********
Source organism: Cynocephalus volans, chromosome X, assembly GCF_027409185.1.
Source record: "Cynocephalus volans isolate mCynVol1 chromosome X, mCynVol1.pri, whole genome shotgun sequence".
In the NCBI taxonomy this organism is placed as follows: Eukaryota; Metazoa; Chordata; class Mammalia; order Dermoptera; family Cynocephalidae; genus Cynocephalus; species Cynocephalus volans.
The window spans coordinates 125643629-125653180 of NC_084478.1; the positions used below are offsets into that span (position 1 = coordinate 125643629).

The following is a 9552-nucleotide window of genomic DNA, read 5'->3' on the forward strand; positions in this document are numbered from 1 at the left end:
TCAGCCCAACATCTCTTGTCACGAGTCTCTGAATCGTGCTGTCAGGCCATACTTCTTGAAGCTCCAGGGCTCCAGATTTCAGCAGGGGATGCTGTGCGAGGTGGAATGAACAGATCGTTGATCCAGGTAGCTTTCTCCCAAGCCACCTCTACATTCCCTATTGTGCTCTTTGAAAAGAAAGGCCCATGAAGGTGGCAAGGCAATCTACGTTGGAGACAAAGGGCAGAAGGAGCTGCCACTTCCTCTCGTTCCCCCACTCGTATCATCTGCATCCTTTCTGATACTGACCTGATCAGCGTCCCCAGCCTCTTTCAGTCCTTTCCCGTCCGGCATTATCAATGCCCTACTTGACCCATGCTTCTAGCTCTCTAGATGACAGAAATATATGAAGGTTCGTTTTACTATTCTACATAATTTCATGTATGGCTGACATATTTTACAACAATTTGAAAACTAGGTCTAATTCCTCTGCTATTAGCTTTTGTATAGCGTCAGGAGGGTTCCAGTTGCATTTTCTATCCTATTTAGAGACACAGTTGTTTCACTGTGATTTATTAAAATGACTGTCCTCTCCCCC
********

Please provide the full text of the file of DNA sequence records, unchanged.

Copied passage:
Source organism: Cynocephalus volans, chromosome X, assembly GCF_027409185.1.
Source record: "Cynocephalus volans isolate mCynVol1 chromosome X, mCynVol1.pri, whole genome shotgun sequence".
In the NCBI taxonomy this organism is placed as follows: Eukaryota; Metazoa; Chordata; class Mammalia; order Dermoptera; family Cynocephalidae; genus Cynocephalus; species Cynocephalus volans.
The window spans coordinates 125643629-125653180 of NC_084478.1; the positions used below are offsets into that span (position 1 = coordinate 125643629).

The following is a 9552-nucleotide window of genomic DNA, read 5'->3' on the forward strand; positions in this document are numbered from 1 at the left end:
TCAGCCCAACATCTCTTGTCACGAGTCTCTGAATCGTGCTGTCAGGCCATACTTCTTGAAGCTCCAGGGCTCCAGATTTCAGCAGGGGATGCTGTGCGAGGTGGAATGAACAGATCGTTGATCCAGGTAGCTTTCTCCCAAGCCACCTCTACATTCCCTATTGTGCTCTTTGAAAAGAAAGGCCCATGAAGGTGGCAAGGCAATCTACGTTGGAGACAAAGGGCAGAAGGAGCTGCCACTTCCTCTCGTTCCCCCACTCGTATCATCTGCATCCTTTCTGATACTGACCTGATCAGCGTCCCCAGCCTCTTTCAGTCCTTTCCCGTCCGGCATTATCAATGCCCTACTTGACCCATGCTTCTAGCTCTCTAGATGACAGAAATATATGAAGGTTCGTTTTACTATTCTACATAATTTCATGTATGGCTGACATATTTTACAACAATTTGAAAACTAGGTCTAATTCCTCTGCTATTAGCTTTTGTATAGCGTCAGGAGGGTTCCAGTTGCATTTTCTATCCTATTTAGAGACACAGTTGTTTCACTGTGATTTATTAAAATGACTGTCCTCTCCCCC